By Rick Geffken |
SHREWSBURY – George A. Blair was by far one of the most colorful characters who ever lived in Shrewsbury. “God gave me the gravitational pull toward yellow,” said the man known as “Banana George.”
From the signature bright yellow wetsuit he wore skiing barefoot on the Navesink, to his sunglasses and basket-weave summer shoes, his outfits were as bright as his aura. His shirts, ties, suits, even his billfolds, were yellow. But Blair was far from mellow. More than just a renowned showman, he had an unusual array of successful careers during his jam-packed 98 years before his death in 2013 in New York City.
According to his obituary, his great business success was Hospital Portrait Service, based in Red Bank, which offered the first photo of newborn babies in hospitals throughout the United States and in several foreign countries. Other ventures included Red Bank real estate investment, a pest control company, a ski school and The Boat, Ski, and Scooter Center.
Blair lived on Buttonwood Lane in Shrewsbury while he was married to Dorothy Blair Manson, who was the first woman mayor of that borough. In 1973, he married his second wife, JoAnne White. In 1974, he became a founder of Shrewsbury State Bank, which was acquired by Valley National Bank. He was a former commodore of the North Shrewsbury Ice Boat and Yacht Club. He was an avid ice boater, piloting the “Yellow Fever” on the Navesink.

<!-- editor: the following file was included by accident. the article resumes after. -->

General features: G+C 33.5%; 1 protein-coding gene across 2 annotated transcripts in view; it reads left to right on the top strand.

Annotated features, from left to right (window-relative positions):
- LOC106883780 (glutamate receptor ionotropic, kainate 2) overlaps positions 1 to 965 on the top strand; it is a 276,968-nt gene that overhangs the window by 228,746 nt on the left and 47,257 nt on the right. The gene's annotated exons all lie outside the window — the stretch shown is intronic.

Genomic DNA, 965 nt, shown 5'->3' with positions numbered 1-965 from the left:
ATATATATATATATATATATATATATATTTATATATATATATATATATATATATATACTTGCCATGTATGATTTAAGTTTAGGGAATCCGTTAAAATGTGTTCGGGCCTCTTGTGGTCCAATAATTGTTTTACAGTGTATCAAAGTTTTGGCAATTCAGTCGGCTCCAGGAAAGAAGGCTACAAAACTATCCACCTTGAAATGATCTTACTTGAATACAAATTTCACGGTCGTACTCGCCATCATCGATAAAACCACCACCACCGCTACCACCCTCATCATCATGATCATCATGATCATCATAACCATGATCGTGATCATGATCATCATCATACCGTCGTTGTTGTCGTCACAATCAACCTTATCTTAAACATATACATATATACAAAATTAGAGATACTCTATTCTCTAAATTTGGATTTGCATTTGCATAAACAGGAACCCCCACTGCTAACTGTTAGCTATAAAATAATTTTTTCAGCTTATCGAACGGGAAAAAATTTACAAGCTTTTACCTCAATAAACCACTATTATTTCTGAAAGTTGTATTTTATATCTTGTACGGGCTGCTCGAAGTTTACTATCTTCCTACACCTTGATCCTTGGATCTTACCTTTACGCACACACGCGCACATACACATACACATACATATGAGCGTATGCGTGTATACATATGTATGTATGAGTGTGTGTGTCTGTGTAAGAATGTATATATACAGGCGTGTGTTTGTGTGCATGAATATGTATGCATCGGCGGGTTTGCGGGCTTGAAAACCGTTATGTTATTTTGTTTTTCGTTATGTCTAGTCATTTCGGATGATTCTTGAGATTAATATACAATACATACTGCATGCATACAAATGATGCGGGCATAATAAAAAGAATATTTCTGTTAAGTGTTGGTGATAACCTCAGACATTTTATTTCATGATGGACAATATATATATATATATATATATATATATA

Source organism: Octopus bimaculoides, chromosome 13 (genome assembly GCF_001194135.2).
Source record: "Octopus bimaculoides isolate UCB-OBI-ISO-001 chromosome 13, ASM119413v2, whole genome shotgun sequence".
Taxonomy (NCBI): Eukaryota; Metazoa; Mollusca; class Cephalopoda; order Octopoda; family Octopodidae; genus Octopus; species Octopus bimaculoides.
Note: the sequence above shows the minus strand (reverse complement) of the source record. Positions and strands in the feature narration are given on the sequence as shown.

He is in the Guinness Book of World Records multiple times under barefoot waterskiing; was named a Water Ski Magazine Icon; joined the International Water Ski Federation’s Order of Merit; was inducted into both the Florida Sports Hall of Fame and the American Water Ski Hall of Fame; and was named Man of the Year and Ambassador of the American Barefoot Club. His image was on magazine covers and greeting cards, a Cheerios campaign and in the July/August 2002 issue of Sports Illustrated. At the young age of 87, the magazine named “Banana George” Blair one of “The Sexiest Men in Sports.”
The new book, “Banana George” was written by his four daughters Donna, Georgia, Carrie and Robin with the assistance of Karen Putz. It is available for sale on Amazon.com.
This article was first published in the Feb. 8-15, 2018 print edition of The Two River Times.
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